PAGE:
Thursday, March 14, 2013

Defamation: Who is a Public Figure?

An easily recognized public figure
I've used several posts to talk about the complicated law regarding defamation and public figures.  It is an important determination because in most states, it determines whether the strignet test set out in New York Times v. Sullivan applies. But just who is a public figure?

Unfortunately it is not an easy question to answer.  There is no clear definition.  Moreover, court decisions vary as to who is considered a public figure.

We can identify a couple of principles.  The general rule divides subject into public officials, general purpose public figures, limited purpose public figures and private persons.  But there is no black and white dividing line.  Borrowing from a recent popular book title, the demarcation is closer to "fifty shades of gray."  

Public officials generally means just that - holders of public office.  Congressmen, judges, sheriffs.  Pretty clear, right?  How about the local library board, or even the local head librarian? 

 Public figures generally includes those persons who voluntarily immerse themselves in public affairs.  Candidates for public office, heads of public affairs organizations (such as the N.R.A., NAACP), movie stars and other entertainers are generally found to fall within this classification.  This means that they are public figures for basically anything that is written about them.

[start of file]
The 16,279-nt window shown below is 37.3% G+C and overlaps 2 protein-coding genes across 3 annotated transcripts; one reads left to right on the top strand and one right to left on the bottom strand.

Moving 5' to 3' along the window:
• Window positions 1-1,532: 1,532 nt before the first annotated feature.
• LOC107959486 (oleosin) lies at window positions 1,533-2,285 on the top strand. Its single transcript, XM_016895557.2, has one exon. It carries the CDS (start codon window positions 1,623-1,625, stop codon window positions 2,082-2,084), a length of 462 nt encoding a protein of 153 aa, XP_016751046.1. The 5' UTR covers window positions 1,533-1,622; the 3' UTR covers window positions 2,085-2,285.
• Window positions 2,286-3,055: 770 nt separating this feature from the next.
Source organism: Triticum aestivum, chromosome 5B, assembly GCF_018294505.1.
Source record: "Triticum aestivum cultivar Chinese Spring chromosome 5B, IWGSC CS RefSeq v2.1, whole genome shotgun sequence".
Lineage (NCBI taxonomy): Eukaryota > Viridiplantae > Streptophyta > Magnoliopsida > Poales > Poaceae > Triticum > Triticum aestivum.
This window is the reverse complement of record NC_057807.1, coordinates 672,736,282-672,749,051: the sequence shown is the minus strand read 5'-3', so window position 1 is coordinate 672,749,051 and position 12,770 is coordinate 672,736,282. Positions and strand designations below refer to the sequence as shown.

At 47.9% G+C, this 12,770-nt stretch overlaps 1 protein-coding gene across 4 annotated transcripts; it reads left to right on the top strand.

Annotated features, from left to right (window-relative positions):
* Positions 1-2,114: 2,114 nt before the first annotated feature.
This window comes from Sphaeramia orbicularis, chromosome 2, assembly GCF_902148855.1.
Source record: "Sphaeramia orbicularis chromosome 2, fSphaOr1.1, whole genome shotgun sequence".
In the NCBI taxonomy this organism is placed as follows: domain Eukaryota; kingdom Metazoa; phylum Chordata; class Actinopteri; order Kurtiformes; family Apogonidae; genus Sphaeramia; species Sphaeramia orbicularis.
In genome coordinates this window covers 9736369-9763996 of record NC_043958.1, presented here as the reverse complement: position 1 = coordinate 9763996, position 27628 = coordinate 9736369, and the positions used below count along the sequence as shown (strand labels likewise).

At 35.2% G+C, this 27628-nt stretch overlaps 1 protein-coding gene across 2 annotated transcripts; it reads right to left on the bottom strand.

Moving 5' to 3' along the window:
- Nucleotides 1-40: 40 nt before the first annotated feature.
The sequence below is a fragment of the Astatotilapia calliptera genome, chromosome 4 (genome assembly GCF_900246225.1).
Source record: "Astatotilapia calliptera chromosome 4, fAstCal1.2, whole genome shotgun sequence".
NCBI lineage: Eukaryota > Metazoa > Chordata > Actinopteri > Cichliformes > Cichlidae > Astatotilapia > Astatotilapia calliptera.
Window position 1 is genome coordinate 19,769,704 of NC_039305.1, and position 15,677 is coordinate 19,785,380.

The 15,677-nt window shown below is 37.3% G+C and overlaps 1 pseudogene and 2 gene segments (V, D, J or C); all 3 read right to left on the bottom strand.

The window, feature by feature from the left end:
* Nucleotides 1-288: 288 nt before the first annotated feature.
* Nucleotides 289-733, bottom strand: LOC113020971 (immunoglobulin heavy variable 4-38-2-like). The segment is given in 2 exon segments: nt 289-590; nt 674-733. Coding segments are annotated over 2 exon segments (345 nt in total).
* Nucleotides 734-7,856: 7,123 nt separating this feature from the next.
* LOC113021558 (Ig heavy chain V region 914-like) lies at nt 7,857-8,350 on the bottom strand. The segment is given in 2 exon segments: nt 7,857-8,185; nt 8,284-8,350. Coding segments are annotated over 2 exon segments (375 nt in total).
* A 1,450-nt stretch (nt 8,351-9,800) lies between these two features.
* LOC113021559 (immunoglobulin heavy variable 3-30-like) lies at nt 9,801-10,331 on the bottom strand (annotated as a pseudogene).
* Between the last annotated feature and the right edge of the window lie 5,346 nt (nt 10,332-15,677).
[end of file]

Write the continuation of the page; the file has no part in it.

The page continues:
But how far down the totem pole does that go?  How about the local police officer?  A coach?  A community organizer? Members of a regional band?  A writer?

To deal with this issue - at least to a point - the courts have created the category of Limited Purpose Public Figure.  This is a person who becomes involved in specific public issues.  Statements made about a limited purpose public figure related to the specific issue in which that person is involved will have the full protections of the New York Times v. Sullivan standard. But statements outside that area will not.

Example:  Sam, a local activist for the elderly, seeks funding from the city counsel for a shelter.

Case 1:  An article reports that Sam obtained funds for a shelter for the elderly in another state, and that he pocketed the money and the shelter was never built. The story clearly relates to the issue in which Sam is a limited purpose public figure. The writer has the protection of the New York Times standard.  The statement is false, but there is no liability unless the writer acted with constitutional malice - that is, knowledge of falsity or subjective awareness of probable falsity.

Case 2:  An article reports that Sam has been cheating on his wife and that he has three mistresses on the side.  The statement is false.  But this time there is liability.  Because Sam is a limited purpose public figure, stories about his personal life do not fall within the constitutional protection of the New York Times standard.  For purposes of these statements, he is a private person and need only prove "fault" - that is negligence - on the part of the writer, and to do so only by a preponderance of the evidence.  This is a MUCH easier standard and burden of proof.

This may seem esoteric "lawyer-speak", but the fight over whether the plaintiff is a public figure or private person is often the key battleground in defamation cases.

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